FP&A Done Right: Beware of Budgeting – Part II
FP&A Done Right: Beware of Budgeting – Part II

FP&A Done Right Series

How is your budget/budget prep coming along? Have you set aside time to rethink your process? In that last installment of FP&A Done Right, we started our enumeration of the problems with traditional budgeting. Before I discuss several more, here is a reminder of the last few problems:

  • Time consuming and costly
  • Quickly irrelevant and outdated
  • Financial process largely disconnected from specific drivers

Let me highlight more now and then we will move towards some alternative approaches. 

Principled upon negotiating/gamesmanship

I can still remember my first visit to Corporate to review (or as I soon learned, to defend) our annual budget. Back then, I was fresh off my MBA and I had landed a job at one of our Region offices. We had just spent months building a plan from the lowest level, capturing input and feedback from every location manager and painstakingly describing every variance to the penny. We were ready. This was a done deal. Boy was I naïve. We were escorted into a nice room with a large table. Around the table I could see the president of our division and the heads of every major functional area ready to discuss our plan. Game on! My controller and I didn’t even get a chance to pull out most of the backup schedules we had created. He spent his time trying to negotiate fewer expense reductions and less revenue while I was busy taking notes on all the “savings” and “initiatives” the team had just found for us during the review. Great news. Thanks for the assist. I learned my lesson that day. After that, I knew that I had to pad my expenses and sandbag my revenue. They knew we did it too which is why they had us take a 5-10% cut in expenses as soon as we walked in the door. That is a difficult game to stop playing and, in the end, no one wins. Yet, many of us continue to play.

Triggers Unnecessary Spending

Since our budget numbers are frequently tied to prior year spend rather than being based on needs (a zero-based budgeting approach), we feel the need to spend money just so we have the same amount available to us next year. This is crazy, but I still see it today. We should be creating an environment where our front-line managers are rewarded for being fiscally conservative, not penalized. If you find a way to save money this year, we should be analyzing what you did so we can replicate it with your peers rather than giving you a hard time next year since you now have a large YoY increase.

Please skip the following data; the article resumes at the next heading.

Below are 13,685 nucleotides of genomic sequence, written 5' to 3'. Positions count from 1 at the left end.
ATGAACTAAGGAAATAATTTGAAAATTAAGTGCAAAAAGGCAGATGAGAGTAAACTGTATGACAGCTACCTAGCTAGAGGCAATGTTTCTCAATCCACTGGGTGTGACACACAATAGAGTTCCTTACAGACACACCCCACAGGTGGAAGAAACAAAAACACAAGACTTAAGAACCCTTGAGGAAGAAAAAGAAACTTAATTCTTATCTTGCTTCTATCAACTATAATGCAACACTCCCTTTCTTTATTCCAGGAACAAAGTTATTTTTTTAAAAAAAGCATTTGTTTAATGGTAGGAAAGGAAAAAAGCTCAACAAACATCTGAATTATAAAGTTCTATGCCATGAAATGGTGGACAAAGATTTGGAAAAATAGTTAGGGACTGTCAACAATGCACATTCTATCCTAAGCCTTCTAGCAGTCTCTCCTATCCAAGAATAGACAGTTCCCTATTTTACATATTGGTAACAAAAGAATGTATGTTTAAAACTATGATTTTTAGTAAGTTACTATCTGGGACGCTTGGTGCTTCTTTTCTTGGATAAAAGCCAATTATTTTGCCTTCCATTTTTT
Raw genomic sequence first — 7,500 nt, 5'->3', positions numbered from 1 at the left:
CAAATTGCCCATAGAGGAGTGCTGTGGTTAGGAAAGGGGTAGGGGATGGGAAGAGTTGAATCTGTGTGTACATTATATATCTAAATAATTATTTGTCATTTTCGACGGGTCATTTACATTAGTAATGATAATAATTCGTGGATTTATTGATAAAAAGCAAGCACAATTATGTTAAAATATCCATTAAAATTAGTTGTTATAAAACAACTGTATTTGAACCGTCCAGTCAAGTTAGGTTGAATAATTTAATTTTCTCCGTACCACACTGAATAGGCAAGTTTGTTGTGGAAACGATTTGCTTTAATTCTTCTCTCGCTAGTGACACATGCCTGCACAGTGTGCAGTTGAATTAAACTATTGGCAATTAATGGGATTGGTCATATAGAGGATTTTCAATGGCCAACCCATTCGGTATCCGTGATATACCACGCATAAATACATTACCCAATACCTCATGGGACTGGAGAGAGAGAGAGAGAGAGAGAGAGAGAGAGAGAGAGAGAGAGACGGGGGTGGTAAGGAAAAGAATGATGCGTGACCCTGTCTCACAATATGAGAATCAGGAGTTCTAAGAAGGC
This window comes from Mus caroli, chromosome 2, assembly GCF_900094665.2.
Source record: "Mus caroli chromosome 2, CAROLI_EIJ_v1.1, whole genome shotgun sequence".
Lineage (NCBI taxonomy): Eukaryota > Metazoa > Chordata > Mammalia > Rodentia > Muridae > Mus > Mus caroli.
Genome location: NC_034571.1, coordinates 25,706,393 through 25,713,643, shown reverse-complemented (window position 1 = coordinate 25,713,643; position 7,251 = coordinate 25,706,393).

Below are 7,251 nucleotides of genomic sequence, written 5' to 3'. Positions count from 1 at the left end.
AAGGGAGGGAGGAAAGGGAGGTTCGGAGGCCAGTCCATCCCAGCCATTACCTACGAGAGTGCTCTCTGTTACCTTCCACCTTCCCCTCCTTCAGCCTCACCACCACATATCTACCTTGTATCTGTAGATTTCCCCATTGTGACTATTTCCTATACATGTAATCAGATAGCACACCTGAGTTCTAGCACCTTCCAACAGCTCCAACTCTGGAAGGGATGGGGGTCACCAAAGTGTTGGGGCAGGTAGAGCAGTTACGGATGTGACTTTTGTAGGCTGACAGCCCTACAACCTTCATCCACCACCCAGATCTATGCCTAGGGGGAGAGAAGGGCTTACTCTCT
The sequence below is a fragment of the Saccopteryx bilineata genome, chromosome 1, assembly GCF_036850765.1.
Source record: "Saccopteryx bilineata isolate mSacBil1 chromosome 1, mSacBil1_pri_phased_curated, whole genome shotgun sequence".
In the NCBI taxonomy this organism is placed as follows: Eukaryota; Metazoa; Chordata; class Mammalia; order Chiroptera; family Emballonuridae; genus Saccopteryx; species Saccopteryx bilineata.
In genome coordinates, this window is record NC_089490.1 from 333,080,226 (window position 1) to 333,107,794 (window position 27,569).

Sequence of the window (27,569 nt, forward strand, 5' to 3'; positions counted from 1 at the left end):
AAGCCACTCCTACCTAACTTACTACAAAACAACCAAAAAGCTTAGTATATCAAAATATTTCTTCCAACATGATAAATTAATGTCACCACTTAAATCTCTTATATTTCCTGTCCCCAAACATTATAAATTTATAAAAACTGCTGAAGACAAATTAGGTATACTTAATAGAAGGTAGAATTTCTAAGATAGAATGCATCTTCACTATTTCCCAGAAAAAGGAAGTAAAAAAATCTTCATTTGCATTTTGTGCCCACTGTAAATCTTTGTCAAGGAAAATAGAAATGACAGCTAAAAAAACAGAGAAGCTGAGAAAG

Creates an inflexible performance contract

This is a big one as it impacts your managers directly in their bank accounts. This is especially true when incentives are tied to performance against the annual business plan. Once my budget was completed, I knew I would spend the rest of the year running actuals vs budget reports so we could determine what our bonus would be. If you remember from the first part of this blog, almost two-thirds of budgets are outdated between 4-6 months into the plan. If that’s the case, why are we using that number to determine the bonus for our managers? I want to reward my managers for changing course if they see something that is in the way of them achieving their goals. Compensate them based on what is occurring now, not what you thought was going to happen 12 months ago. When we focus on an inflexible budget number, we begin to manage to that number.  Don’t fall in to that trap.

Drives Wrong Behavior

It doesn’t take long before you know roughly where the year will pan out vs the budget. You know fairly quickly whether it is attainable or a long shot.  Since compensation is tied to the budget, it tends to drive the wrong behavior. You should expect your managers to do what is in their best interest. It is your job to ensure that by doing so, the company gains as well. If I am in the back half of the year and I already know I can’t achieve my annual budget numbers, where is the incentive for me to continue to find cost savings and improve my processes. I might as well give up on trying to get better this year because I won’t reach my bonus threshold anyway.  Right? Maybe I’ll push off a cost savings initiative until next year.  Or I’ll try that new revenue generating idea at the start of next year. The same is true if you have already maxed your bonus for the year. Why continue to do better? Save some of that goodness for next year. You need to make sure that the company goals are aligned with the individual goals. A budget can create a false sense of security and it may be holding the organization back from achieving its true potential.

It’s often easier to ‘see’ a problem when someone else describes it. My hope is that while reading this, you took some time to compare and contrast these issues with your methodology and approach to the budget. Does anything look familiar to you? If so, perhaps it is time to make a change.  Please reach out and share your stories with me. In my next blog, we’ll discuss some alternatives to these problems that you can begin using immediately.  Happy budgeting!

Read more posts in Brian’s FP&A Done Right Series:

FP&A Done Right: Beware of Budgeting, Part I

FP&A Done Right: The Importance of Including FP&A Often and Early in Your Strategic Planning Process

FP&A Done Right: 5 Signs it’s Time to Rethink Your Process